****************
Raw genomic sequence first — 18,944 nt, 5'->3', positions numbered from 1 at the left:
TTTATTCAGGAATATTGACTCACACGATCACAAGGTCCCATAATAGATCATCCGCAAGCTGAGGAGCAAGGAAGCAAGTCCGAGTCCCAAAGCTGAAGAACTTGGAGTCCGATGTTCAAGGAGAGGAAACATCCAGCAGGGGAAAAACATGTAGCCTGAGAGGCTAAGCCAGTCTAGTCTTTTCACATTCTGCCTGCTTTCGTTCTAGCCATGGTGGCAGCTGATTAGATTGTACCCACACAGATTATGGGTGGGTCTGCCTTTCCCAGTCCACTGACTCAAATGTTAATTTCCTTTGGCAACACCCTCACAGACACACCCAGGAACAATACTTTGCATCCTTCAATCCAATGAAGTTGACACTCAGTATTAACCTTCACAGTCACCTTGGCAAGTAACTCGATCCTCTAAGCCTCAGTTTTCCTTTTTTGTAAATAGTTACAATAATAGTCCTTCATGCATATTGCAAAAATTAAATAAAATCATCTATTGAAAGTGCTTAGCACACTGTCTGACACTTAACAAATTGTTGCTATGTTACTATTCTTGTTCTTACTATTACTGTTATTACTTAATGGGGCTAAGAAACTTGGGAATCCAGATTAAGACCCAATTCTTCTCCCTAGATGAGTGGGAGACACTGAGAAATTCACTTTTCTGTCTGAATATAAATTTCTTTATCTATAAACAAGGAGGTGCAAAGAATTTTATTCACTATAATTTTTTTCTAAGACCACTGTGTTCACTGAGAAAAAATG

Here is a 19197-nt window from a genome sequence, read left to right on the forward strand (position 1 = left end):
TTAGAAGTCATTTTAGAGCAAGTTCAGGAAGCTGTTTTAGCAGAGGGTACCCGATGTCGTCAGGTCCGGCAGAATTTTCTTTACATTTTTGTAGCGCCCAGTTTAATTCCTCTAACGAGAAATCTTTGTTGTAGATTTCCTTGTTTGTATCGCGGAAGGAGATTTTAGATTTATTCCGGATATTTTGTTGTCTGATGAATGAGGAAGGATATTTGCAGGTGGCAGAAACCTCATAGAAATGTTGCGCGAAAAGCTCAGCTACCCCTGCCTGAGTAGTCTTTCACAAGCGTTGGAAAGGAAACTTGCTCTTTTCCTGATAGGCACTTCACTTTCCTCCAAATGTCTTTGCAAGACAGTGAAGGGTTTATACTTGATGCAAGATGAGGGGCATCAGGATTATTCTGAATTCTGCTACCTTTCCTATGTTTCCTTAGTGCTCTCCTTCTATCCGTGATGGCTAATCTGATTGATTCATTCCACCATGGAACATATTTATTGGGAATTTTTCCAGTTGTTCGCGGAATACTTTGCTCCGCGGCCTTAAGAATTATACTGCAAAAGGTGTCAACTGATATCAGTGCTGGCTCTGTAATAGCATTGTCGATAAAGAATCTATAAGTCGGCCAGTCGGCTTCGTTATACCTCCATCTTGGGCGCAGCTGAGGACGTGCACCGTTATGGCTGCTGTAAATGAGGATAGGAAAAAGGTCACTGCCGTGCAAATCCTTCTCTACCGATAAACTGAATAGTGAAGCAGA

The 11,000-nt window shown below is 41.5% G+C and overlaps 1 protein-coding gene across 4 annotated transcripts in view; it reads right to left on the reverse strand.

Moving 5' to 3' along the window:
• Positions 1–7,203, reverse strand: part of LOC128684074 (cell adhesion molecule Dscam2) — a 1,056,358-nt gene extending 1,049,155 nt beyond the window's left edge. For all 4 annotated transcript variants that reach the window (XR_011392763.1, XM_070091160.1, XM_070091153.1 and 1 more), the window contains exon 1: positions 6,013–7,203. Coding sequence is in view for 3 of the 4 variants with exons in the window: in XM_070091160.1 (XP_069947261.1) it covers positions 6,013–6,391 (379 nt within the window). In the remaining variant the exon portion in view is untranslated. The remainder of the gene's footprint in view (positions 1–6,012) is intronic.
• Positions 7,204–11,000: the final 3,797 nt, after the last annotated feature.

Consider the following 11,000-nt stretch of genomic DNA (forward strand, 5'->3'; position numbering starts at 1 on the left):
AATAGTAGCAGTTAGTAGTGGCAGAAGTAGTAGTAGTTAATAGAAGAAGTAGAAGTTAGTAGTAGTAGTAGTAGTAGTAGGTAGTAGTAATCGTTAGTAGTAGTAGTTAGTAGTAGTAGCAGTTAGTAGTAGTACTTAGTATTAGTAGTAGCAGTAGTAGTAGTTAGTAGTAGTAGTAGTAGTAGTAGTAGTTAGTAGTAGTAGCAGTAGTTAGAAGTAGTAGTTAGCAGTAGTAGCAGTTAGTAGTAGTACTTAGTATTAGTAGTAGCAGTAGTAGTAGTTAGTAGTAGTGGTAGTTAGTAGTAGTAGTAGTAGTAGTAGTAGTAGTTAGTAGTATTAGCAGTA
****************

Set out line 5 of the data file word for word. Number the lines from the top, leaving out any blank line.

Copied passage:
The 11,000-nt window shown below is 41.5% G+C and overlaps 1 protein-coding gene across 4 annotated transcripts in view; it reads right to left on the reverse strand.